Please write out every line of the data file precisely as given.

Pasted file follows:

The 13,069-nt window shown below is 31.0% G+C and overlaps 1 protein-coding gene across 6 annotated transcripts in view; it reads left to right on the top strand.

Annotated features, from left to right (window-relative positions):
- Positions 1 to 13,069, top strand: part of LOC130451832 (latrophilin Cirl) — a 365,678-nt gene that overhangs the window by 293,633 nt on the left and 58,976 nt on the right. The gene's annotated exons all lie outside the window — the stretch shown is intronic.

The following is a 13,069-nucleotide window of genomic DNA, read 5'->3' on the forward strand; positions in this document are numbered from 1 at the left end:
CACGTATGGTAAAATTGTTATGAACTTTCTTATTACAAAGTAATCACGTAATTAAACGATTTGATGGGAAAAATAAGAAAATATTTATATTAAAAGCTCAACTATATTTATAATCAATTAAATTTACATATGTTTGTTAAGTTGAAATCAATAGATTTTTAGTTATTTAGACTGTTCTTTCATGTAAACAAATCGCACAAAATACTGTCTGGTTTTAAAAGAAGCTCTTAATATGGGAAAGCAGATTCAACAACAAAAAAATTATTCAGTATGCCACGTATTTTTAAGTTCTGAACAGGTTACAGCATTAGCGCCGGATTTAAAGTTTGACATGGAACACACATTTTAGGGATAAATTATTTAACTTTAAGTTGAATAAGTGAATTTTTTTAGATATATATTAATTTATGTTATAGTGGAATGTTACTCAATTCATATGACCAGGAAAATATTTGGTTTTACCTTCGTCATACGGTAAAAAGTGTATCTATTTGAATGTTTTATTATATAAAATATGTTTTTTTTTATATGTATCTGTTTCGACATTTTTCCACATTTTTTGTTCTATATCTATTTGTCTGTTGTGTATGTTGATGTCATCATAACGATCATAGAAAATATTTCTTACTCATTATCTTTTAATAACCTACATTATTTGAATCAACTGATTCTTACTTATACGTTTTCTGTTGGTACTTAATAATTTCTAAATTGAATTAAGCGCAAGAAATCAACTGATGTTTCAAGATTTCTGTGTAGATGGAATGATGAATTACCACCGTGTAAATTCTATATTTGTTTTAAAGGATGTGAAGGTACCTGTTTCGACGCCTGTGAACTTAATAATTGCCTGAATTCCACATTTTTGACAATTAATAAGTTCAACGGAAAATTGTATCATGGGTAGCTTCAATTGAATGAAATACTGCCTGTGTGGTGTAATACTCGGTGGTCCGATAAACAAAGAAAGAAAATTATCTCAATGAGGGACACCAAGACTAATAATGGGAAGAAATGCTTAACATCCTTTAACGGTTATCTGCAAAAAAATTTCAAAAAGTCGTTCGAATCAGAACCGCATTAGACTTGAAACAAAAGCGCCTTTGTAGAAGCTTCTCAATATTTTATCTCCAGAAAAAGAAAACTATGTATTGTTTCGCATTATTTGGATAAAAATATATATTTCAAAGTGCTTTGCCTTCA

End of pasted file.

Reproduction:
The 13,069-nt window shown below is 31.0% G+C and overlaps 1 protein-coding gene across 6 annotated transcripts in view; it reads left to right on the top strand.

Annotated features, from left to right (window-relative positions):
- Positions 1 to 13,069, top strand: part of LOC130451832 (latrophilin Cirl) — a 365,678-nt gene that overhangs the window by 293,633 nt on the left and 58,976 nt on the right. The gene's annotated exons all lie outside the window — the stretch shown is intronic.

The following is a 13,069-nucleotide window of genomic DNA, read 5'->3' on the forward strand; positions in this document are numbered from 1 at the left end:
CACGTATGGTAAAATTGTTATGAACTTTCTTATTACAAAGTAATCACGTAATTAAACGATTTGATGGGAAAAATAAGAAAATATTTATATTAAAAGCTCAACTATATTTATAATCAATTAAATTTACATATGTTTGTTAAGTTGAAATCAATAGATTTTTAGTTATTTAGACTGTTCTTTCATGTAAACAAATCGCACAAAATACTGTCTGGTTTTAAAAGAAGCTCTTAATATGGGAAAGCAGATTCAACAACAAAAAAATTATTCAGTATGCCACGTATTTTTAAGTTCTGAACAGGTTACAGCATTAGCGCCGGATTTAAAGTTTGACATGGAACACACATTTTAGGGATAAATTATTTAACTTTAAGTTGAATAAGTGAATTTTTTTAGATATATATTAATTTATGTTATAGTGGAATGTTACTCAATTCATATGACCAGGAAAATATTTGGTTTTACCTTCGTCATACGGTAAAAAGTGTATCTATTTGAATGTTTTATTATATAAAATATGTTTTTTTTTATATGTATCTGTTTCGACATTTTTCCACATTTTTTGTTCTATATCTATTTGTCTGTTGTGTATGTTGATGTCATCATAACGATCATAGAAAATATTTCTTACTCATTATCTTTTAATAACCTACATTATTTGAATCAACTGATTCTTACTTATACGTTTTCTGTTGGTACTTAATAATTTCTAAATTGAATTAAGCGCAAGAAATCAACTGATGTTTCAAGATTTCTGTGTAGATGGAATGATGAATTACCACCGTGTAAATTCTATATTTGTTTTAAAGGATGTGAAGGTACCTGTTTCGACGCCTGTGAACTTAATAATTGCCTGAATTCCACATTTTTGACAATTAATAAGTTCAACGGAAAATTGTATCATGGGTAGCTTCAATTGAATGAAATACTGCCTGTGTGGTGTAATACTCGGTGGTCCGATAAACAAAGAAAGAAAATTATCTCAATGAGGGACACCAAGACTAATAATGGGAAGAAATGCTTAACATCCTTTAACGGTTATCTGCAAAAAAATTTCAAAAAGTCGTTCGAATCAGAACCGCATTAGACTTGAAACAAAAGCGCCTTTGTAGAAGCTTCTCAATATTTTATCTCCAGAAAAAGAAAACTATGTATTGTTTCGCATTATTTGGATAAAAATATATATTTCAAAGTGCTTTGCCTTCA